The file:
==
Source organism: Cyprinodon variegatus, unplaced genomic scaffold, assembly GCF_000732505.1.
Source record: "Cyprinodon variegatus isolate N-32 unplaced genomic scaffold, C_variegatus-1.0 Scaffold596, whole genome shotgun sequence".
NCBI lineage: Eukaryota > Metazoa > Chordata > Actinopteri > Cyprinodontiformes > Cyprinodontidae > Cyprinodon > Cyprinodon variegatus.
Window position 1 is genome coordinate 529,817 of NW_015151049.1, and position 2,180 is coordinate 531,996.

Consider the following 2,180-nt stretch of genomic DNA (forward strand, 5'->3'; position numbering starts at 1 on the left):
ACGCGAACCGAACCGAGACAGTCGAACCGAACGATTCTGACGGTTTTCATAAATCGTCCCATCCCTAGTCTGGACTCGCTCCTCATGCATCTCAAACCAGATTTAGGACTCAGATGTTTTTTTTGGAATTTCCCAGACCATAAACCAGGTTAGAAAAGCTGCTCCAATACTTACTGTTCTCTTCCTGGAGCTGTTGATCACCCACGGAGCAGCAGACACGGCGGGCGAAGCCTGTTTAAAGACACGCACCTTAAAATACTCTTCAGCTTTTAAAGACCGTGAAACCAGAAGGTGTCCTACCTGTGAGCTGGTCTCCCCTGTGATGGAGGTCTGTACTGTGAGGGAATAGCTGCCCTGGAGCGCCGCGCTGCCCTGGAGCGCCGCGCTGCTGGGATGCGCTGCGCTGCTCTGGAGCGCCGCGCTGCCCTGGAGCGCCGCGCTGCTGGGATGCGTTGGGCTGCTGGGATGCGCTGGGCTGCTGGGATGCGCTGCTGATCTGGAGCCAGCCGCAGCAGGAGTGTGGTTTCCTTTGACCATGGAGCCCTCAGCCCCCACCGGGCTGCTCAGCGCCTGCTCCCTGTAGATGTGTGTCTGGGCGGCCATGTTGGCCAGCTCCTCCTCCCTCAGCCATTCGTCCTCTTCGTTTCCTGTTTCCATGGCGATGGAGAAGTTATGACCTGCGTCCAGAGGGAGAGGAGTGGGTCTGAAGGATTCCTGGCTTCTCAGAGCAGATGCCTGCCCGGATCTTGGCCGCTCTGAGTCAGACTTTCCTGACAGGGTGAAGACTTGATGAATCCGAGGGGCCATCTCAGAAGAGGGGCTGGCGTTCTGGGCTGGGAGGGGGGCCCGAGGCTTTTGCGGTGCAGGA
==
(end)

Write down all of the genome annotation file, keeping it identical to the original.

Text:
Source organism: Cyprinodon variegatus, unplaced genomic scaffold, assembly GCF_000732505.1.
Source record: "Cyprinodon variegatus isolate N-32 unplaced genomic scaffold, C_variegatus-1.0 Scaffold596, whole genome shotgun sequence".
NCBI lineage: Eukaryota > Metazoa > Chordata > Actinopteri > Cyprinodontiformes > Cyprinodontidae > Cyprinodon > Cyprinodon variegatus.
Window position 1 is genome coordinate 529,817 of NW_015151049.1, and position 2,180 is coordinate 531,996.

Consider the following 2,180-nt stretch of genomic DNA (forward strand, 5'->3'; position numbering starts at 1 on the left):
ACGCGAACCGAACCGAGACAGTCGAACCGAACGATTCTGACGGTTTTCATAAATCGTCCCATCCCTAGTCTGGACTCGCTCCTCATGCATCTCAAACCAGATTTAGGACTCAGATGTTTTTTTTGGAATTTCCCAGACCATAAACCAGGTTAGAAAAGCTGCTCCAATACTTACTGTTCTCTTCCTGGAGCTGTTGATCACCCACGGAGCAGCAGACACGGCGGGCGAAGCCTGTTTAAAGACACGCACCTTAAAATACTCTTCAGCTTTTAAAGACCGTGAAACCAGAAGGTGTCCTACCTGTGAGCTGGTCTCCCCTGTGATGGAGGTCTGTACTGTGAGGGAATAGCTGCCCTGGAGCGCCGCGCTGCCCTGGAGCGCCGCGCTGCTGGGATGCGCTGCGCTGCTCTGGAGCGCCGCGCTGCCCTGGAGCGCCGCGCTGCTGGGATGCGTTGGGCTGCTGGGATGCGCTGGGCTGCTGGGATGCGCTGCTGATCTGGAGCCAGCCGCAGCAGGAGTGTGGTTTCCTTTGACCATGGAGCCCTCAGCCCCCACCGGGCTGCTCAGCGCCTGCTCCCTGTAGATGTGTGTCTGGGCGGCCATGTTGGCCAGCTCCTCCTCCCTCAGCCATTCGTCCTCTTCGTTTCCTGTTTCCATGGCGATGGAGAAGTTATGACCTGCGTCCAGAGGGAGAGGAGTGGGTCTGAAGGATTCCTGGCTTCTCAGAGCAGATGCCTGCCCGGATCTTGGCCGCTCTGAGTCAGACTTTCCTGACAGGGTGAAGACTTGATGAATCCGAGGGGCCATCTCAGAAGAGGGGCTGGCGTTCTGGGCTGGGAGGGGGGCCCGAGGCTTTTGCGGTGCAGGA